MTN, Airtel can’t replicate Safaricom’s success in Nigeria with PSBs – Report

MTN Nigeria and Airtel are putting plans in place to go live as payment service banks (PSBs) in 2022, once the Central Bank of Nigeria grants them the final licence. The two telcos would however face uphill tasks replicating the success of Safaricom in Nigeria, according to experts at Coronation Asset Management.

When in 2018, MTN and Airtel picked up the form for payment service bank licence (PSB) there were obvious gaps and opportunities in mobile money in Nigeria. Incumbent players like OPay, Palmpay, and many other operators were just opening shops. Agent banking hadn’t become ubiquitous as it is today.

Read also: How new PSBs will disrupt Nigeria’s financial landscape

The Shared Agent Network Expansion Facility (SANEF) by the Central Bank of Nigeria was only expanded in 2018 with banks leveraging the platform to deploy banking agents at scale. The expectation of the telcos had been to get in early on the mobile money scene and deploy at scale.

Rob Shuter, MTN CEO in 2018 had described the size of the telco’s ambitions for mobile money. According to him, MTN wants to build mobile money into a 60 million customer business in the next three to four years.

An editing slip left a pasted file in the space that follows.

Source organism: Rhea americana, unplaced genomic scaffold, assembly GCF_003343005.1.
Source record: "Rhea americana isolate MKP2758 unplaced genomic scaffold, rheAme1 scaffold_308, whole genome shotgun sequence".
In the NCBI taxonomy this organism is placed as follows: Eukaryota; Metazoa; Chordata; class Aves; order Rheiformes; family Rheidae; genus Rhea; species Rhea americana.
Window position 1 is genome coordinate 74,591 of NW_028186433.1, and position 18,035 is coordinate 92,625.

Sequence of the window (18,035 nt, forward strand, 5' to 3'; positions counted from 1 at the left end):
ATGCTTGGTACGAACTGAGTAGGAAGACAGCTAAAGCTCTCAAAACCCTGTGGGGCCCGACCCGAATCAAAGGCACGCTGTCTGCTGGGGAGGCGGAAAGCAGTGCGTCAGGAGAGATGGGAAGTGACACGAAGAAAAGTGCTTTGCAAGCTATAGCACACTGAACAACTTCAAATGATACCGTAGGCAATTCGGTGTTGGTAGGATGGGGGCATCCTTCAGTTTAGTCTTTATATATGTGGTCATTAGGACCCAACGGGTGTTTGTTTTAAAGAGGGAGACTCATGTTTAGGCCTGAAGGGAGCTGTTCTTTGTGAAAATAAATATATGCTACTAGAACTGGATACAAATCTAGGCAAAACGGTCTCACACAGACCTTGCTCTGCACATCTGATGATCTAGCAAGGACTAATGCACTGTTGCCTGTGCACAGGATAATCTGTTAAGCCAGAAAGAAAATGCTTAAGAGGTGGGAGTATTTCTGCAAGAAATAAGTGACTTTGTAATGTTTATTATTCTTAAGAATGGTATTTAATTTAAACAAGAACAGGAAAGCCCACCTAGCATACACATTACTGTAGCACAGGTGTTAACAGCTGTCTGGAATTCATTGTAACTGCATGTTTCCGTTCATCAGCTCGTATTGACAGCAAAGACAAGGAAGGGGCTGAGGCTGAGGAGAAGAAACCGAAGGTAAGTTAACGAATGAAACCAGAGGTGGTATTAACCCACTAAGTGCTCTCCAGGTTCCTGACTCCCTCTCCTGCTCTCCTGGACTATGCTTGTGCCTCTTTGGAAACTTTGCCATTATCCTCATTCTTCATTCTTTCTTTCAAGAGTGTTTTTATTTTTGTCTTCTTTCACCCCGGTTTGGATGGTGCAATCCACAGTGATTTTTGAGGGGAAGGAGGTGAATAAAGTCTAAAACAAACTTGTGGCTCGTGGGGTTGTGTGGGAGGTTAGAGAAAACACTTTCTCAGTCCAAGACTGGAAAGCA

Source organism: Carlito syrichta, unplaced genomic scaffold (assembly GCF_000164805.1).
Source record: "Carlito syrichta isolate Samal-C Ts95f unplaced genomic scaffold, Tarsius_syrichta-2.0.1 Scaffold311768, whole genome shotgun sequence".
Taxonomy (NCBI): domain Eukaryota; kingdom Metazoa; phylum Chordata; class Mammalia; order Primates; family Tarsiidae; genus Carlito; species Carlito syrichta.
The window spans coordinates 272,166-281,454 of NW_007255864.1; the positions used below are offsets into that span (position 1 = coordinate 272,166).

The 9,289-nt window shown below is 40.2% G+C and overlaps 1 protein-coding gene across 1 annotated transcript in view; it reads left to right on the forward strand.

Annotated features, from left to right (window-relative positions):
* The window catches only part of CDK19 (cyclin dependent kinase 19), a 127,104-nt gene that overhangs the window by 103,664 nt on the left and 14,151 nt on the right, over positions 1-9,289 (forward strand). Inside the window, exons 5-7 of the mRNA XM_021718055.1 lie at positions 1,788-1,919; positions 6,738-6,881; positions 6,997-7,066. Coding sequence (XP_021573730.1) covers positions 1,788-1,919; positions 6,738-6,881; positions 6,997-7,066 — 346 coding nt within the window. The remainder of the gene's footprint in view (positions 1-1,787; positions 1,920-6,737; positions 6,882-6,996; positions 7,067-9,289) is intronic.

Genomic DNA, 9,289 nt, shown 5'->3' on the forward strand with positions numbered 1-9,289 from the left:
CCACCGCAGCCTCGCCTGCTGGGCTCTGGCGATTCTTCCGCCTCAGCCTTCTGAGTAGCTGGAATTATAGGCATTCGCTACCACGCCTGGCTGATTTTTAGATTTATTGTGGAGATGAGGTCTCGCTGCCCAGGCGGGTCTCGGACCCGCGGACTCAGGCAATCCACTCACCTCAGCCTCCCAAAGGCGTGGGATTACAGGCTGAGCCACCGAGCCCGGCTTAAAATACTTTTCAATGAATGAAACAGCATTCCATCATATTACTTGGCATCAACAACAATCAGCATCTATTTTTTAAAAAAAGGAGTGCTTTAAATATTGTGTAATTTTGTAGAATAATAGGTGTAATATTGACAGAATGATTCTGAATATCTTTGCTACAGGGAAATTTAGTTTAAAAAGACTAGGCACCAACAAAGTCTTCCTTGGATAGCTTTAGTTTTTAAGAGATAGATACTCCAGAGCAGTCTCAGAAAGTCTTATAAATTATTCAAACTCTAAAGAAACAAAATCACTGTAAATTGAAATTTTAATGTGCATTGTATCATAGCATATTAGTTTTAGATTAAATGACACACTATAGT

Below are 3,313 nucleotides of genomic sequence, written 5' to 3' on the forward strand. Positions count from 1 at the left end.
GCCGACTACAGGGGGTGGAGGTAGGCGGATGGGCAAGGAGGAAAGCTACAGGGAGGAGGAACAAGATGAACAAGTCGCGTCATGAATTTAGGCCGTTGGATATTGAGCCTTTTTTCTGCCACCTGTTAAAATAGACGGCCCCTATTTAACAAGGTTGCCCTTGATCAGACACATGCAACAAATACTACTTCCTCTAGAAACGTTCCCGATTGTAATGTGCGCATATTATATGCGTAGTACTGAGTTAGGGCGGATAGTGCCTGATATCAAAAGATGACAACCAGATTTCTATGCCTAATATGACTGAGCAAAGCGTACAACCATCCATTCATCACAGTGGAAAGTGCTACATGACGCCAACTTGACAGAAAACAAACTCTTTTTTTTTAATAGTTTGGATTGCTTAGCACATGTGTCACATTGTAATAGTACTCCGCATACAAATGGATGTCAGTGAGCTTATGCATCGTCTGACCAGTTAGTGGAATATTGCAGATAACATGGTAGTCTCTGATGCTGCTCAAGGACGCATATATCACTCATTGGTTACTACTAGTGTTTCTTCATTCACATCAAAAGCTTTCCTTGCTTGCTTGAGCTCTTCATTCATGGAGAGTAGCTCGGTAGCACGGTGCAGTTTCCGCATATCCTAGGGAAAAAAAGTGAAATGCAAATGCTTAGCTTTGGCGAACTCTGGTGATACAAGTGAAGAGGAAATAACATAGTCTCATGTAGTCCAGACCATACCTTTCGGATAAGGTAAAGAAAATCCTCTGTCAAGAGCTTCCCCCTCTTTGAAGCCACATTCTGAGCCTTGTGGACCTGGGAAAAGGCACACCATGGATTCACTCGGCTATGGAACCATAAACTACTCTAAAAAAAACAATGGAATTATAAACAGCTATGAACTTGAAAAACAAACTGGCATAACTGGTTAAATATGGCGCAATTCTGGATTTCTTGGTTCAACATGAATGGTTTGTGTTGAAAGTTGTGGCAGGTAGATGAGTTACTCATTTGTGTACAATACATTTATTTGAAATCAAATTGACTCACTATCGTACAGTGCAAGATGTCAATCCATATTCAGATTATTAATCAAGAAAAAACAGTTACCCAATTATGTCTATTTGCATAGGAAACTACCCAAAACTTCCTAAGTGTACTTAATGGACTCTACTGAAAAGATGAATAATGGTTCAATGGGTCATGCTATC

“We will be the largest bank in Africa, leveraging scale, network, brand, infrastructure, and distribution,” he said. Then the company had its sights at beating Safaricom

But the market in 2007 is not the same market in 2021, say the experts at Coronation in a report shared with BusinessDay. For them, the reason is that when Safaricom began to make transfers on behalf of customers with its product M-Pesa, there was almost no competition in that space.

M-Pesa was launched in 2007. Even some Kenyan banks had issues making money transfers from one part of the country to another at that time, so Safaricom could provide services they were unable to in some product areas. One point that was noticed during M-Pesa’s launch was that mobile customers were already using their telephone credits to make transfers with one another – telephone credit was already a proxy for cash.

Telephone credit is not a big deal in Nigeria and the competitive landscape is very different. In Nigeria, banks are as innovative as fintech companies. In some cases, banks are out-innovating fintech companies leveraging their seemingly limitless financial resources. For instance, banks dominate the chat banking innovation and are competitive in mobile banking transactions. They have many online and mobile banking services at their disposal.

“In the payment services space, there are already giants like Flutterwave. In mobile money, there are significant players such as Opay and PalmPay. In some cases, the business model aims to gain the maximum number of mobile customers, with short-term profitability, not the objective,” the experts say.

MTN and Airtel making their debut in 2022 would be coming into a crowded market.

“This is not to say that a PSB license is not enormously valuable to Nigerian telecoms companies, and there is likely to be a slice of extra revenue for them. It will be very difficult to replicate Safaricom, however,” they said.

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